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Private Equity: Why Momentum Strategies Don't Work


Approach makes no sense unless every best-case scenario pans out.

Sometimes you get so used to backwards herd mentality -- "I want to do whatever the other guy is doing" thinking -- that you can't believe it when a professional money manager says something reasonable.

Take private equity, known once upon a time as leveraged buyouts.

The logic behind private equity has always been that public markets, for a variety of reasons, don't always accurately price the future cash flows of a business. In that case -- and that case only -- it makes sense for a financial buyer to come in and buy those claims at a large discount to their real value, using borrowed money to help buy out the stockholders. It's a mean-reversion approach, an anti-momentum philosophy.

Ah, momentum. If it's going up, I want to buy it. If it's going down, since other people are selling, I should sell as well. For certain financial strategies, momentum works. Indeed, most technical analysis is based largely on identifying and following trends deemed likely to persist.

But momentum has absolutely no place in the world of private equity.

Unfortunately, momentum has every place in the mindset of looking good in the perceived public eye. Thus, after a stretch in which private equity has succeeded -- showing big returns from buying low and then harvesting by selling much higher -- we often see a rush of money into the strategy. Prices become too high for the approach to make sense unless, by some miracle, all the best-case scenarios play out.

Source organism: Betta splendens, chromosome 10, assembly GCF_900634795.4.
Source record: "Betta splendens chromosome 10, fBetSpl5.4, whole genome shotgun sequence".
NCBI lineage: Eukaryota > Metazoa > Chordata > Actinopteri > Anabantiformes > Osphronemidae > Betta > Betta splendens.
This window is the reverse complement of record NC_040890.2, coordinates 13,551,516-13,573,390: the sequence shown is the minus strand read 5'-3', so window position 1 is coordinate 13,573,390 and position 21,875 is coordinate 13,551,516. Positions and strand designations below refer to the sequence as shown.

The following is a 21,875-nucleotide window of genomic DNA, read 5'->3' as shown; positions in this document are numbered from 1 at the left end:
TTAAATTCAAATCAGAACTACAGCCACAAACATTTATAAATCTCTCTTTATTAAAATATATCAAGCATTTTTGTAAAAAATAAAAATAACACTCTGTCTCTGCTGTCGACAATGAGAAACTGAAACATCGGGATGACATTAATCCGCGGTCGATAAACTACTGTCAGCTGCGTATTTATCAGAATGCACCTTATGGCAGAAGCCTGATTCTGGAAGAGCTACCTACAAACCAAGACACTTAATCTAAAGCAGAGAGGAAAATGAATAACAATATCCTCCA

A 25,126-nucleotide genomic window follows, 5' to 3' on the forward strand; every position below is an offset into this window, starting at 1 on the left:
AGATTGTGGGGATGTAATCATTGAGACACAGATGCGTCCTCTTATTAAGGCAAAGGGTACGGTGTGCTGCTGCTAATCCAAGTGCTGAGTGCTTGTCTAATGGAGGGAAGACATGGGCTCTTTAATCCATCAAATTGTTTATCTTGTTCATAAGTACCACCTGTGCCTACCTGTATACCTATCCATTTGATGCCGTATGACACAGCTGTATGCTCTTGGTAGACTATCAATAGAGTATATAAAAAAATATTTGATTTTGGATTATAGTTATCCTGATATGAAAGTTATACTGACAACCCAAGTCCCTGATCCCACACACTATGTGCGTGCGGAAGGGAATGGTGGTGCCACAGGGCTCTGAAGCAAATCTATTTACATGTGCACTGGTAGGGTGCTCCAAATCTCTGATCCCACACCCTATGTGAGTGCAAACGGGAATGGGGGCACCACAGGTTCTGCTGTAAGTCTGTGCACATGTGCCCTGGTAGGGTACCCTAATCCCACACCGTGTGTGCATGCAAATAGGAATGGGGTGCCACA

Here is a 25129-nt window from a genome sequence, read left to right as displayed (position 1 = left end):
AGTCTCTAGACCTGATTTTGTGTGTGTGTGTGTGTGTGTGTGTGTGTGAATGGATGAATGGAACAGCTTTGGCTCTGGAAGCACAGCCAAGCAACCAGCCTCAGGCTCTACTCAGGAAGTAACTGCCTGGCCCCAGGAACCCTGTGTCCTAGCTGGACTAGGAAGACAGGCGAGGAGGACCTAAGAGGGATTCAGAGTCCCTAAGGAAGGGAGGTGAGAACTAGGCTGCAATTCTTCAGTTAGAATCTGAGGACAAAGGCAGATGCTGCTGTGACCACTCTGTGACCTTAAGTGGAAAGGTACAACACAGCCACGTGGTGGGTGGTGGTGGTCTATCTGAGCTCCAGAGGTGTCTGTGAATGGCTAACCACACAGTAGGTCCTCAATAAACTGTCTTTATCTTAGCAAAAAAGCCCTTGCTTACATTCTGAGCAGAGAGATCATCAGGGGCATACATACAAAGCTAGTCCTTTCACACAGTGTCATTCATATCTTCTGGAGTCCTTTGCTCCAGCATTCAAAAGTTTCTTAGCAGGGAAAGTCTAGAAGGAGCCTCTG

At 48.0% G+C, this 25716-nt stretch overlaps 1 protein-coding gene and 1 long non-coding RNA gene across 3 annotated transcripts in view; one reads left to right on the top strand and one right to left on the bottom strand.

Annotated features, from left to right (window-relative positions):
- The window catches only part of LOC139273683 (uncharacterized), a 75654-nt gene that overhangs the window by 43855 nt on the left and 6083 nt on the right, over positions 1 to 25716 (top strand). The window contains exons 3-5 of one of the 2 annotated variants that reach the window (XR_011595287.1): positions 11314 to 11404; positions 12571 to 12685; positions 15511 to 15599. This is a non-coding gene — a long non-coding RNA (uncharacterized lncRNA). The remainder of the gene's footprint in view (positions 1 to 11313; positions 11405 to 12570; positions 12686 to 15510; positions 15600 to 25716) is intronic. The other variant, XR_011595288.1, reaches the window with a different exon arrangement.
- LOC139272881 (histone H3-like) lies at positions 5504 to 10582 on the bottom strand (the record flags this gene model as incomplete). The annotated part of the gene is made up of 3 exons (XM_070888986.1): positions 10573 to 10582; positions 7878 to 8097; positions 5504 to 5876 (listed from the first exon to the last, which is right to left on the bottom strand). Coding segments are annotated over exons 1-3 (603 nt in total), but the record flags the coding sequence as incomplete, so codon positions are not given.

This is what we were seeing a few years ago, with deals happening at unheard-of sizes and multiples as stocks were making all-time highs. You know the names that were actual or possible candidates: Clear Channel (CCO), TXU Energy, Affiliated Computer Services (ACS), and so on.

More recently, of course, many buyout participants have been looking to get out at prices their own strategy's logic dictates the opposite.

This is all preamble to CALPERS' announcement that it seeks to add to its private-equity investments. While this would have been even more compelling had we heard it a few months ago, it still makes sense.

A big player actually going against the trend.

Hard to believe -- but let's hope we see more of it.
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No positions in stocks mentioned.

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